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Home >Markets >Mark To Market >Borrowing costs on the rise again as low bond yields begin climbing

If the resurgence in coronavirus infections is giving a sense of déjà vu, the same is the story with the yield curve in the bond market. Notwithstanding unprecedented policy measures of the past one year, funding costs for companies have begun to increase once more.

Corporate bond yields have risen across the curve, the fallout of hardening government bond yields and an increase in risk perception.

An analysis by CARE Ratings Ltd shows that the biggest rise was seen for housing finance companies.

In March, the average cost of borrowing from the bond market for these companies rose by as much as 1.25 percentage points from the previous month. In fact, for some companies, the cost of borrowing has surpassed that of pre-pandemic level.

Getting dearer
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Getting dearer

“The cost of borrowings for corporate bonds has declined from 8.02% in March 2020 to 7.18% in March 2021. However, the uptick seen in the last 2 months have limited the overall decline during the year FY21," said a CARE Ratings note.

Does this mean that the Reserve Bank of India’s (RBI) liquidity measures didn’t work? The answer is yes and no.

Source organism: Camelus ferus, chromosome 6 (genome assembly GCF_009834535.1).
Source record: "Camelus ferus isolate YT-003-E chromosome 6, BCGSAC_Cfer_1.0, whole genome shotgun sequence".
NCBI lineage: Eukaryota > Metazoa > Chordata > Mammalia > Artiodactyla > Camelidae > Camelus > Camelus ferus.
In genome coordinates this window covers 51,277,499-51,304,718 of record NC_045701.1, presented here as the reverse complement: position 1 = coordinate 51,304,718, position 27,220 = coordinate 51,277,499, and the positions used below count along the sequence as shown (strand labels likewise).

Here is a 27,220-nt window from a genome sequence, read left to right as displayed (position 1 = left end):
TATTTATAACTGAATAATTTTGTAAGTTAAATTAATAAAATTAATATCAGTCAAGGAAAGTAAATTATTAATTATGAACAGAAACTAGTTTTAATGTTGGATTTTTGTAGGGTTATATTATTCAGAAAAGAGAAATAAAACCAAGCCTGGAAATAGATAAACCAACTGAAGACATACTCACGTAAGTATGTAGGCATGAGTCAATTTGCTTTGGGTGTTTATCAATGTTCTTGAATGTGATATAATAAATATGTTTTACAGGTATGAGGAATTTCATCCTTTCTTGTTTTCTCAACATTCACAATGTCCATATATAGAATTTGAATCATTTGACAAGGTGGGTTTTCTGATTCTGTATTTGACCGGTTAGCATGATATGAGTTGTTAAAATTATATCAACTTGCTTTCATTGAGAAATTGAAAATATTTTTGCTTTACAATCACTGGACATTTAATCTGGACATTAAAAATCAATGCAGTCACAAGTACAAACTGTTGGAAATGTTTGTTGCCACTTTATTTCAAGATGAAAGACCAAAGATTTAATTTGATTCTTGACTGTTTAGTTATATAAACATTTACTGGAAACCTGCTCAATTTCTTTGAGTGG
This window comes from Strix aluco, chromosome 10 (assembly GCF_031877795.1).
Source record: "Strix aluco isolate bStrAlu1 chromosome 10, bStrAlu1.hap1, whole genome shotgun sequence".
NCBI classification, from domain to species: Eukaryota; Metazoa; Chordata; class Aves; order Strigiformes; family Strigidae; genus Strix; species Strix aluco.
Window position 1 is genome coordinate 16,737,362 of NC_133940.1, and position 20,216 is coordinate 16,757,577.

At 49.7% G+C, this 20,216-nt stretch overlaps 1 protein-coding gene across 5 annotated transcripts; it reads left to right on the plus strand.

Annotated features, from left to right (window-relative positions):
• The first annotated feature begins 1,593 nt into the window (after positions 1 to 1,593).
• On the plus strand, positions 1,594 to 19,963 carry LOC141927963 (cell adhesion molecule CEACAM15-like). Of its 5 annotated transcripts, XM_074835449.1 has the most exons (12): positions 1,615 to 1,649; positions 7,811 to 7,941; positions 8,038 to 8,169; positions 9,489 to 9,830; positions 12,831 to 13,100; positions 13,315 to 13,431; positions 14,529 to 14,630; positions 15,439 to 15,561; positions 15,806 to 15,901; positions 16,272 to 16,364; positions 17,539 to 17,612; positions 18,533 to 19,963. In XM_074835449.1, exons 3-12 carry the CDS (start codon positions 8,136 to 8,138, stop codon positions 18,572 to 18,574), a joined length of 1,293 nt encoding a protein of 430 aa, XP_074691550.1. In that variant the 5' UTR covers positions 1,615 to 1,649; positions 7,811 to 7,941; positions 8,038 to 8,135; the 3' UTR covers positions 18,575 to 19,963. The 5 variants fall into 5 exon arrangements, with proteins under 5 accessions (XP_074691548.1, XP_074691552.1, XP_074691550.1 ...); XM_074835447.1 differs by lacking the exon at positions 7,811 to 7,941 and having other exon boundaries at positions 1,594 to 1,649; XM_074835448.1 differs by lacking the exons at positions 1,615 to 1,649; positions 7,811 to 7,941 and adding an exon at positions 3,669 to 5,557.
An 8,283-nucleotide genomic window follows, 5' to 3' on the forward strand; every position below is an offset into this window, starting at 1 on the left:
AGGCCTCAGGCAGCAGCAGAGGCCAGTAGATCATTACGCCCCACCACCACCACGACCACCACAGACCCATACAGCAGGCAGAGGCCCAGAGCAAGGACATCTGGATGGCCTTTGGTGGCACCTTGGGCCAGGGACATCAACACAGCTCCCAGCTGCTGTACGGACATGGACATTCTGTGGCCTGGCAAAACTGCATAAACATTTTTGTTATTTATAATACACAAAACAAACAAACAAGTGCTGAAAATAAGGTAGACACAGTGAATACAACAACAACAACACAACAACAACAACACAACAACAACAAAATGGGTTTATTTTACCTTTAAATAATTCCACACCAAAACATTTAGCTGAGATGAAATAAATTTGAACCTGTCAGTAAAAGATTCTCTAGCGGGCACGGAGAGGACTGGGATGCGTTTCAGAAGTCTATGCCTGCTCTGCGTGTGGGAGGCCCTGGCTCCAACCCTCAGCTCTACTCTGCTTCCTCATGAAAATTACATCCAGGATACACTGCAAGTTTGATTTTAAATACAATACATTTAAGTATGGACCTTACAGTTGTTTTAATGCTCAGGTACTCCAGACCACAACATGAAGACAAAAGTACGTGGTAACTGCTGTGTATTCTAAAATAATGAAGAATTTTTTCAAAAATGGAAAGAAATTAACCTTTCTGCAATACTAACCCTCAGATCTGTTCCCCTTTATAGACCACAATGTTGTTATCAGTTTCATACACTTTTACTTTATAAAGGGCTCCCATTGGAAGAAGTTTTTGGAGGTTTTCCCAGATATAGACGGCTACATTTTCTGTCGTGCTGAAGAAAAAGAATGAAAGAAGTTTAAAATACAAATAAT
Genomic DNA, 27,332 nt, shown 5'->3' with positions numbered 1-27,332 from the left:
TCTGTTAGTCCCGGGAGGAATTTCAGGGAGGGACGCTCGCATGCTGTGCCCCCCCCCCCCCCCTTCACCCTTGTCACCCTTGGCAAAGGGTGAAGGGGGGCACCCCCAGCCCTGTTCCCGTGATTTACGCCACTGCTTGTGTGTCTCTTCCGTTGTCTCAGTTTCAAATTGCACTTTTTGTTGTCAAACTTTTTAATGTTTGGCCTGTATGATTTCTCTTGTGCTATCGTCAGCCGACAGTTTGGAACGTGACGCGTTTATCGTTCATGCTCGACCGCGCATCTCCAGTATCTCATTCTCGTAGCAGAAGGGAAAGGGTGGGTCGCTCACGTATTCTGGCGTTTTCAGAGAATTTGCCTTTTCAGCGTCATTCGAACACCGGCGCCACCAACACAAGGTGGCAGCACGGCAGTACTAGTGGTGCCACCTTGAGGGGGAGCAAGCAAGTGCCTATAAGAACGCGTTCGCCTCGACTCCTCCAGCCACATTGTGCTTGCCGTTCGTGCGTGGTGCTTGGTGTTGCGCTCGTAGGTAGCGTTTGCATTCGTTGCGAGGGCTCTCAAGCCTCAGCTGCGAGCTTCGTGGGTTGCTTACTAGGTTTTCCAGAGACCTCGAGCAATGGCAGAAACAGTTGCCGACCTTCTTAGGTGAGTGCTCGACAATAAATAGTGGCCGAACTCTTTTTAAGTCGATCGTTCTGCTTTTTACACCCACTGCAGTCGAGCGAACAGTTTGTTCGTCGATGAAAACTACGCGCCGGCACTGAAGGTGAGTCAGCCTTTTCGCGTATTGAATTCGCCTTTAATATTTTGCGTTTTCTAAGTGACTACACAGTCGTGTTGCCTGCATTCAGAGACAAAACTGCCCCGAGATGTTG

The liquidity surplus ensured there is no disruption to the flow of funds during the pandemic in FY21. To be sure, bond yields for top-rated and large companies are still far lower than they were a year ago.

But the recent steady climb should have companies worried.

One reason is that yields may not ease from here on. Sure, the RBI’s announcement to buy government bonds has brought down yields and that may have a salutary effect on corporate bond yields. But this impact is likely to be fleeting.

Corporate bond yields reflect the interest rate outlook and the underlying risk of the issuer.

This yield curve may swing upwards, thanks to two other curves—the coronavirus infection curve and the inflation curve.

Resurgence of the pandemic has heightened fears of lockdowns, which may impact businesses.

Meanwhile, inflationary pressures have also increased, which means that the odds of bond yields easing again are low.

Short-term yields rose more since the central bank wants the curve to flatten.

Commercial paper rates have begun to rise as well. So far, the rise in bond yields is not likely to impact the net interest margins for non-banking financial companies (NBFCs), according to analysts.

However, if this persists, lenders may soon find margins coming under pressure. For other top-rated borrowers as well, decade-low yields are a thing of the past.

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